excessive licking

Discussion in 'Dog Behavior Problems' started by tanis60617, May 2, 2008.

  1. tanis60617 Experienced Member

    My BC has an excessive liking problem. Not just people but inanimate objects. He will lick our hardwood floors and lately our couch. I'm sick of sitting down only to realize i'm sitting in a soaking wet pile of drool. I have tried to bitter apple spray but he really seems to enjoy it. People have recommended hot sauce but i'm not crazy about that idea. Kinda cruel
    plus i dont want to pour hot sauce on my brand new couch. so does anyone have any suggestions.

  2. CollieMan Experienced Member

    Before I even opened this thread I saw the title and just knew that I was going to be reading about a Border Collie. I know so many Border Collies that do this, including my own. Like you say, there are only so many times you can sit in yet another wet patch and retain your sense of humour about it. :)

    I really don't know what to suggest to be honest. Because there are so many BCs that I know which do this, I'm inclined to think that it's one of those BC traits that we owners need to learn to adapt to.

    Sorry that I don't have any ideas to help you more on the issue.
  3. storm22 Experienced Member

    whens the last time you wormed your dog, i know of a dog that licks things and nibbles things and they took it to a vet, which told them to try worming they dog more often than every three months, they now worm every two months and that seems to have stoped the licking, but check with your vet there could be an underlying problem
  4. leema New Member

    Victoria Stillwell on "It's Me Or The Dog" once dealt with a dog which obsessive chased light. I would use a similar method for breaking obsessive licking.

    The dog is called "Max" and is a Gordon Setter. It is featured on the DVD I have for "It's Me Or The Dog", but I can't find it online...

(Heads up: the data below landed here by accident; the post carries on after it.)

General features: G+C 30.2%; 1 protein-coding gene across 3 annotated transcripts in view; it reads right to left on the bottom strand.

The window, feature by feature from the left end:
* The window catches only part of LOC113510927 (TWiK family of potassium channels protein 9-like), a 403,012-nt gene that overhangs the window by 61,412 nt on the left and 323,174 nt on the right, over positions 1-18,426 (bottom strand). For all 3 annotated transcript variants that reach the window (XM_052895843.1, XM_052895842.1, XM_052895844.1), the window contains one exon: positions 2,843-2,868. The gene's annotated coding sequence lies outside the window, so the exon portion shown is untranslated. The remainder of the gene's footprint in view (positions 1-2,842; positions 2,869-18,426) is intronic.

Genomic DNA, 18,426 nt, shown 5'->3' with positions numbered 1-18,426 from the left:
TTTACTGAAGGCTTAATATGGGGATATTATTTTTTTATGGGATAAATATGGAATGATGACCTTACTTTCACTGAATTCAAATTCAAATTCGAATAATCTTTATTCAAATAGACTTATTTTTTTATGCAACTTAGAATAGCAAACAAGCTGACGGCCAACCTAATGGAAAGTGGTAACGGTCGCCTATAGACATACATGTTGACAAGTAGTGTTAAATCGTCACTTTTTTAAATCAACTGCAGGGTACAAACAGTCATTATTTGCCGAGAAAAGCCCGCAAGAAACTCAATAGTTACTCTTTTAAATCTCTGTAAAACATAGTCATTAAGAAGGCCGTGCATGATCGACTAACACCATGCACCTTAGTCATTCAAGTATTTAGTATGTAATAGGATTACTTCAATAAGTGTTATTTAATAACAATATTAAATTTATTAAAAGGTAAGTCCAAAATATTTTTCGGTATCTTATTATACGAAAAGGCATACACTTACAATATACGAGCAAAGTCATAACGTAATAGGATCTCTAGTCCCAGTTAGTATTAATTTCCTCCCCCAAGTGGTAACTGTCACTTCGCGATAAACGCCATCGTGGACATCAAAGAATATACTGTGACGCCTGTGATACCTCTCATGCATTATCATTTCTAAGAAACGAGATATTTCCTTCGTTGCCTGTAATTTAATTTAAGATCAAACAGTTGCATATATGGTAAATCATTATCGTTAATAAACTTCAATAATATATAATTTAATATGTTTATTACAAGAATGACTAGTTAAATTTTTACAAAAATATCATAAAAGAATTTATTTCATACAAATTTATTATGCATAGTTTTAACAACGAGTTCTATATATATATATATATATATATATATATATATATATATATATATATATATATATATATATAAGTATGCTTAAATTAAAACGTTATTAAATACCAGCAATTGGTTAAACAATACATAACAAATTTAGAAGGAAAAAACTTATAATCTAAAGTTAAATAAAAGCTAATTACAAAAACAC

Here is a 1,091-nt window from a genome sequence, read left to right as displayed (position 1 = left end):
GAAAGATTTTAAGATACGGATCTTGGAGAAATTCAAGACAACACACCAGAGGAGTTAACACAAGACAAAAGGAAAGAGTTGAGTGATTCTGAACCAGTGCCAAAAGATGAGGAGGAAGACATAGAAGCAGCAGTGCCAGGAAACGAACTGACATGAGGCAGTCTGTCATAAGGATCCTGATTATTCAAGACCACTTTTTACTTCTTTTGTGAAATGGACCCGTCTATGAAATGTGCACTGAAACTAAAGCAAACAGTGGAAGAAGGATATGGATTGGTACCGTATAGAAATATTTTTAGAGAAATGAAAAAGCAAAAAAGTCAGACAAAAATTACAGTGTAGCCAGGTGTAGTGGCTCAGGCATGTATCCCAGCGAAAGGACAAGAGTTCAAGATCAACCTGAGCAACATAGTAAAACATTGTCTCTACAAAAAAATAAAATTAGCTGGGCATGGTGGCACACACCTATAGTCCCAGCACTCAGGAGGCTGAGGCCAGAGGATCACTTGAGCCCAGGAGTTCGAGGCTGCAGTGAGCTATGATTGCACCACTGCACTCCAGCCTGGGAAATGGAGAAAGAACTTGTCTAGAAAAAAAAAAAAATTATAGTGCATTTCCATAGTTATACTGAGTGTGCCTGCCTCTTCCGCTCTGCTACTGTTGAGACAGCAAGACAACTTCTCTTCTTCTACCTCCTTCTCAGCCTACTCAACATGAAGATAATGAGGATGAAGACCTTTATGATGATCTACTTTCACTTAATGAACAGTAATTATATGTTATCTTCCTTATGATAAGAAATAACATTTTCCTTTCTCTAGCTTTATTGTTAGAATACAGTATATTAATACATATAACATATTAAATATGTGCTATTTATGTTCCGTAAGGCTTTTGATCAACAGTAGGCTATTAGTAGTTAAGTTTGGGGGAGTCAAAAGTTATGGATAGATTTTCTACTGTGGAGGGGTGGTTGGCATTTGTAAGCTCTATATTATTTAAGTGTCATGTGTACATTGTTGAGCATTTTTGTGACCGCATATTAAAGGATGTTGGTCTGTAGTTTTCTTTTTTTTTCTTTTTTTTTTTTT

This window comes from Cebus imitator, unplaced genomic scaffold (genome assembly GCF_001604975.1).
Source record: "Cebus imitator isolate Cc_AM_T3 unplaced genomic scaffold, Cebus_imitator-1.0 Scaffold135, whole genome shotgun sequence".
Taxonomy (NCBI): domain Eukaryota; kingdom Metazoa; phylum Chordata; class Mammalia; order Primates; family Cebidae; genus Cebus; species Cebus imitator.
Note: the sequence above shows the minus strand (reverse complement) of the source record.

Basically, it uses a loud noise (UH-UH) to distract the dog, and rewards for offering alternative behaviour.
  5. sarhaspups New Member

    I agree Leema, interupt them with a noise and then give them something they are allowed to chew on.
  6. hivin New Member


    I recently read an article ( If I can find the link to it I'll post it ) that also attributes excessive licking to dominance behaviour. By licking people or objects in the environment the dog is marking/claiming the person or item as their own. Of course the author of the article recommended not allowing the behaviour to occur. I think that, especially in the situation where the dog is licking people, most owners tend to attribute it to the dog being affectionate. Of course the author of the article recommended that this behaviour be discouraged. After reading the article we did start to notice that Bailey did tend to engage in this behaviour, especially after she was corrected for an incorrect response or undesirable behaviour ... sort of her way of turning the tables and saying ... ya you may be the boss but you're still "my" human!

    Take care all: Hivin
  7. montsterdog Well-Known Member

    hivin- Very interesting. I'd love to read the article if you find it. I thought that licking (people and other dogs) was part of calming signals.
  8. CollieMan Experienced Member

    Personally, I find it extremely dubious attributing licking to any form of "dominance". I too would love to read the article. As stated previously, I know so many Border Collies that do this and to suggest that any one of them are dominant would raise more than a little smile in the faces of their owners, I can tell you.
  9. hivin New Member

    Hi again: